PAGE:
Although the amended petition alleges that the defendants constantly display the word "Varsity" upon their premises, and it is contended that this constitutes an infringement of the trade-mark, yet under the definition of trade-mark in the law above cited this would not constitute an infringement. Therefore, in order that the case relating to the alleged imitation of trade name might be clearly presented and tried, all allegations in the amended petition with reference to the trade-mark should, in the absence of allegations of infringement, be stricken from the petition.

3. We now consider the petition and demurrers in so far as they relate to illegal imitation of the petitioner's trade name. We believe that this court has heretofore adequately and plainly discussed the essential requisites to the maintenance of an action to prevent the imitation of a trade name. See Larrabee & Co. v. Lewis, 67 Ga. 561 (44 Am. R. 735); Foster, Milburn & Co. v. Blood Balm Co., 77 Ga. 216 (3 S. E. 284); Creswill v. Grand Lodge K. P. of Georgia, 133 Ga. 837 (67 S. E. 188); Emory v. Grand United Order of Odd Fellows, 140 Ga. 423 (78 S. E. 922); Carter v. Carter Electric Co., 156 Ga. 297 (119 S. E. 737); Industrial Investment Co. v. Mitchell, 164 Ga. 437 (138 S. E. 908); Tanner-Brice Co. v. Sims, 174 Ga. 13 (161 S. E. 819); Gano v. Gano, 203 Ga. 637 (47 S.E.2d 741); Kay Jewelry Co. v. Kapiloff, 204 Ga. 209 (49 S.E.2d 19); First Federal Sav. & Loan Assn. v. First Finance & Thrift Corp., 207 Ga. 695 (64 S.E.2d 58); Womble v. Parker, 208 Ga. 378 (67 S.E.2d 133). Our only comment upon the foregoing decisions at this time will be confined to the contention of counsel for the defendants in error that the decision in Kay Jewelry Co. v. Kapiloff, 204 Ga. 209 (supra), is in conflict with Tanner-Brice Co. v. Sims, 174 Ga. 13 (supra), is unsound, and should be disapproved. The decision in the Tanner-Brice case was expressly based upon the fact that the complainant there had given his oral consent to the use of his name and the user had incurred expenses in reliance thereon, and that therefore the consent was irrevocable. All discussion in the opinion concerning the necessity for direct market competition in order to show illegal imitation and infringement as required under the common law was plainly obiter dicta. Therefore no conflict in the two decisions appears. The decision in the Kay case is in accord with Code § 37-712, where it is provided that "any attempt to encroach upon the business of a trader, or other person, by the use of similar trade-marks, names, or devices, with the intention of deceiving and misleading the public, is a fraud for which equity will grant relief." An encroachment upon the business of another may be made without direct market competition. Such an encroachment was found in the Kay case, where credit methods that caused dissatisfied customers did injury to the credit business of the first user by damaging its reputation. It was there considered that the imitator sought to profit by the reputation of the first user in its crediting system.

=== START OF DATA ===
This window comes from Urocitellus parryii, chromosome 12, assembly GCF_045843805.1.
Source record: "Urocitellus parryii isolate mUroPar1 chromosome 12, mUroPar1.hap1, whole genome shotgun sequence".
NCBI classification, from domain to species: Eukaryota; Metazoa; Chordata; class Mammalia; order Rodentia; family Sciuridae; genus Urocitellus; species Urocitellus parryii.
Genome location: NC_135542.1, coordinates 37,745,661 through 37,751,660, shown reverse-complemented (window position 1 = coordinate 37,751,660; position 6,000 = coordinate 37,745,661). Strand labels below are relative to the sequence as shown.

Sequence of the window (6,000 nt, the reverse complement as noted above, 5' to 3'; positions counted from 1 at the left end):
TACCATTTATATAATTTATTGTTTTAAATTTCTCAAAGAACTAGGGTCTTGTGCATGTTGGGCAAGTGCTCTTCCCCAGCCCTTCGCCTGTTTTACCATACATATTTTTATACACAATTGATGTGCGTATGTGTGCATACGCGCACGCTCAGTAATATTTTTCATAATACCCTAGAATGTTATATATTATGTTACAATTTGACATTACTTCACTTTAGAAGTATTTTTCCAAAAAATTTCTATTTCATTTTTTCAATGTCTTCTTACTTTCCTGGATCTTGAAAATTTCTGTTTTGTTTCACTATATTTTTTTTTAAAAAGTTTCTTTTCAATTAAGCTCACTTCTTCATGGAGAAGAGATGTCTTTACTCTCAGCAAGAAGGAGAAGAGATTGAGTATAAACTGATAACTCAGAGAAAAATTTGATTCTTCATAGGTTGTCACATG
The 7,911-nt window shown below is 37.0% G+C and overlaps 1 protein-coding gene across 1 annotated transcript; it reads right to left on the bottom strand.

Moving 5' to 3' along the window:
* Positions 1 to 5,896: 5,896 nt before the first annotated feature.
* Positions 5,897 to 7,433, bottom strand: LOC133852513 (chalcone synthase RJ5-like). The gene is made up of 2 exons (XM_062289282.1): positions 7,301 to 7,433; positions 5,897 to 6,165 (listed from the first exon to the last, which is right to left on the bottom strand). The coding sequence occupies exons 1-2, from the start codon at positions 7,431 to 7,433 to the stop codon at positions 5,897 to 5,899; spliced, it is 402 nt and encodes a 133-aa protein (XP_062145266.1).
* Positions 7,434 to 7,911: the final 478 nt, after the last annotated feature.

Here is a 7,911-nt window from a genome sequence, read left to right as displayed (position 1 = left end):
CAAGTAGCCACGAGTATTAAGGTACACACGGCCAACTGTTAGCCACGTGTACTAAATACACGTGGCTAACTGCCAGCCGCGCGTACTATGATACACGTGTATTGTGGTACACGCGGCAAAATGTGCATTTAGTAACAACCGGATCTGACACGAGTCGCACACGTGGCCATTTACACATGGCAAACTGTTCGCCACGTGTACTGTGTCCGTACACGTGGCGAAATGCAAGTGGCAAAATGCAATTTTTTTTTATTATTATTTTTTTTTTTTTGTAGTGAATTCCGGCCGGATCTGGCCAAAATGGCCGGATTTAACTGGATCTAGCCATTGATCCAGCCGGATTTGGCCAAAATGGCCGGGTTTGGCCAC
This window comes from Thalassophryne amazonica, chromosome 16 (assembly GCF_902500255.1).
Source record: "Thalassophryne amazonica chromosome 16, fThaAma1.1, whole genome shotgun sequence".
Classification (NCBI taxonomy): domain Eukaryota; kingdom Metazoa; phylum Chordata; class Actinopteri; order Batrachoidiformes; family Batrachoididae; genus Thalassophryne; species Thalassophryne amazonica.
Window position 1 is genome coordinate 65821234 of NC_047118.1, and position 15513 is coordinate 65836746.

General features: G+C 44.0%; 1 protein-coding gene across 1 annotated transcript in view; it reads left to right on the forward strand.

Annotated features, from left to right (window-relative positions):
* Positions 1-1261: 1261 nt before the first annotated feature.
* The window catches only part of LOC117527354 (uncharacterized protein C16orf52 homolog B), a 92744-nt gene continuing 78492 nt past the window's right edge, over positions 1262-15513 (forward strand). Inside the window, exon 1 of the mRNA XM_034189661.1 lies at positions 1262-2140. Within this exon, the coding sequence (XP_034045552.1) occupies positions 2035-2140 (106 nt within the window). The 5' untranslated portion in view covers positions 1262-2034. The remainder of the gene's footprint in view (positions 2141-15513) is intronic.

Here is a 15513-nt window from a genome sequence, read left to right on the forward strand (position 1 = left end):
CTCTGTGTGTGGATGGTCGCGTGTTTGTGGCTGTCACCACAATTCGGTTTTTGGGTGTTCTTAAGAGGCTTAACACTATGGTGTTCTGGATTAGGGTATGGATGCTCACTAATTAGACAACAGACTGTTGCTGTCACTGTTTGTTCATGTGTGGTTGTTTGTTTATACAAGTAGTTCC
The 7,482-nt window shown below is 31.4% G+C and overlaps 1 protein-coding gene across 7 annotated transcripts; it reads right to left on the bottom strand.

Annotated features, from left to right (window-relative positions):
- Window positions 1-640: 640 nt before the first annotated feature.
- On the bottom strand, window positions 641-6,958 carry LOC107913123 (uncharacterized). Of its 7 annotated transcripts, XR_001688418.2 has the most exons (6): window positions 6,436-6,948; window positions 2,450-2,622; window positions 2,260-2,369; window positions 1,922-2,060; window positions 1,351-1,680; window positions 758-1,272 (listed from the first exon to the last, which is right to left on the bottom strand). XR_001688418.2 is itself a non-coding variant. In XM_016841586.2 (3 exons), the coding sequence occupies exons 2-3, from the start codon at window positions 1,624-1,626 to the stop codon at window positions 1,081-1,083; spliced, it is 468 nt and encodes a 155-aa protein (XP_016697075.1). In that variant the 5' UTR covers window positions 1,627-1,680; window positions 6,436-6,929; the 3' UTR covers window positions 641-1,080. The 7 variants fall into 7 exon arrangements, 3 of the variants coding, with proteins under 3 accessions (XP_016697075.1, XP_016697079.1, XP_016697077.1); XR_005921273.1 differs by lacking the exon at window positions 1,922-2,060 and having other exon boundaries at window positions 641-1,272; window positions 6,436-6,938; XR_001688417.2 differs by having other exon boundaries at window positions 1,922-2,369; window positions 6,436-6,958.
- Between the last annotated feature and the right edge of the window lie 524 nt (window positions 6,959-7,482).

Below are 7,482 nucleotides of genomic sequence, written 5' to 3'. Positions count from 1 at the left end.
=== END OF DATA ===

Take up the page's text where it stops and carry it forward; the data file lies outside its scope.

In the present case, it is doubtful if direct competition is shown, since the businesses of the first user are located in Atlanta and Athens and that of the second user is in Macon. Yet they are engaged in the same type of business and their general methods of operation are precisely the same, and it is alleged that the defendants imitated the trade name of the petitioners for the purpose of and with the intention of deceiving and misleading the public to believe that they were the same. The above Code section declares that such practice is fraud for which equity will grant relief. The petition therefore alleges such facts that, if proven upon a trial, would entitle the petitioner to the relief sought. For the reason set forth in the foregoing opinion, the court erred in sustaining both the general and special demurrers in so far as the allegations relating to the trade name are concerned, but it was not error to sustain such demurrers in so far as they relate to the allegations concerning an infringement of the trade-mark; nor was it error to strike paragraphs 32 and 33 of the petition which allege interference with future expansion of the petitioner's business.

Judgment reversed in part and affirmed in part. All the Justices concur, except Wyatt, J., who dissents, and Atkinson, P. J., not participating.